On the face of it, there appears nothing in this which has relevance to the evident wonderful prefiguring of the work of our Lord. The variations seem a complete enigma. But if in the case of a son, the laws and times relating to it concentred upon Jesus in a quite remarkable way, then by the same token, our minds are directed to the bride of Christ in the birth of a daughter. The doubling of the days of uncleanness and purifying must have a significance in relation to sin as it did in respect of a son. But where is the significance? I suggest this can only be perceived when we look at the matter through God’s eyes and not our own.

Consider for a moment! Each individual who collectively make up the ‘lamb’s wife’ have had 2 human parents. Our Lord on the other hand was not born of the will of the flesh, or the will of man. God was his Father, Mary his mother. His flesh of sin was derived from her, and from her alone. But his ‘bride’ by having 2 human parents have had the same flesh compounded by that union. By this fact, each individual has not only inherited the cause of transgression (the diabolos), as did our Lord, but each has, with the exception of Jesus, gone on to allow the cause to take effect and have transgressed. It’s power has been too great for them.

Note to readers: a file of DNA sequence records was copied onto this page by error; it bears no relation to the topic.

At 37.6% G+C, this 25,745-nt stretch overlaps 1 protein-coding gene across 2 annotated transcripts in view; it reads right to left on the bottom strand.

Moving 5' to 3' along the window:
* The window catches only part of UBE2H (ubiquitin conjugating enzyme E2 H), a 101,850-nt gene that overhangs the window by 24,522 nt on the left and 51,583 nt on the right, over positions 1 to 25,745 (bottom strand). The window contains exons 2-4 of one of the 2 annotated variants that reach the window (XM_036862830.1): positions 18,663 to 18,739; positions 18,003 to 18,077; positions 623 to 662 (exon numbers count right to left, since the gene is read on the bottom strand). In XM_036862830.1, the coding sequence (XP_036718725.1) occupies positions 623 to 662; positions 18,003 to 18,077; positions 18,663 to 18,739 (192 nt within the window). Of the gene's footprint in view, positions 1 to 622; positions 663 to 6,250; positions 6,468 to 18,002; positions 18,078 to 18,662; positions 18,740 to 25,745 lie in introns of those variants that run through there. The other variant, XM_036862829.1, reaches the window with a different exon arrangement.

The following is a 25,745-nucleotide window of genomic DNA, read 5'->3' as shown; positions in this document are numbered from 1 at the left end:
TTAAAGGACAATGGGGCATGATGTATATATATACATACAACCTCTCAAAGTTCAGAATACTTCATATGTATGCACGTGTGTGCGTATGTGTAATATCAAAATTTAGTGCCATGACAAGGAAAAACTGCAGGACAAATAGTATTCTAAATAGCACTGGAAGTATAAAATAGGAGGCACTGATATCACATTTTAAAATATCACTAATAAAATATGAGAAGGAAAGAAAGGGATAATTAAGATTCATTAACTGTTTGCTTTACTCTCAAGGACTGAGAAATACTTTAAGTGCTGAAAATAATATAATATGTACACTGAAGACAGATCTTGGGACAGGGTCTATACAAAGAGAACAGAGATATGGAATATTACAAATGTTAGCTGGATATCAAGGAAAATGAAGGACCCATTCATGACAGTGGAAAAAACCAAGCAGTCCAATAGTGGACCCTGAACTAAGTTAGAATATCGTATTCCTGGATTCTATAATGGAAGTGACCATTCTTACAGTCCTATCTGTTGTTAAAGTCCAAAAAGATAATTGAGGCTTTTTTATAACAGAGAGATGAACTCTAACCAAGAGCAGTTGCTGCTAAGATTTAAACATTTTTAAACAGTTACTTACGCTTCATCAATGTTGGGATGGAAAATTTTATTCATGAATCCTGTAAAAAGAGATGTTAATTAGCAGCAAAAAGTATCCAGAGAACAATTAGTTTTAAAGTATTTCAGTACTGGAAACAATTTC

It is surely fitting therefore, that by a doubling of the times specified by God in respect of the a female child, our understanding and appreciation of this vital dual aspect of sin in the sight of God should be taught in this graphic way.

In all of the foregoing, what of ourselves? What is the relevance of all this to us in these last days when there is so much confusion and disunity on the subject of the atonement? The great essential Truth of God are not only openly stated, but are verified by fact lying beneath the surface, which require the exercise of spiritual insight and mental effort to unearth. The Word of Life is like that, full of hidden treasure. But the work of discovery enhances our faith, confirms our deepest convictions, banishes all doubt and brings in its outworking a peace and assurance which passes understanding that nought can move.

Eric Phipps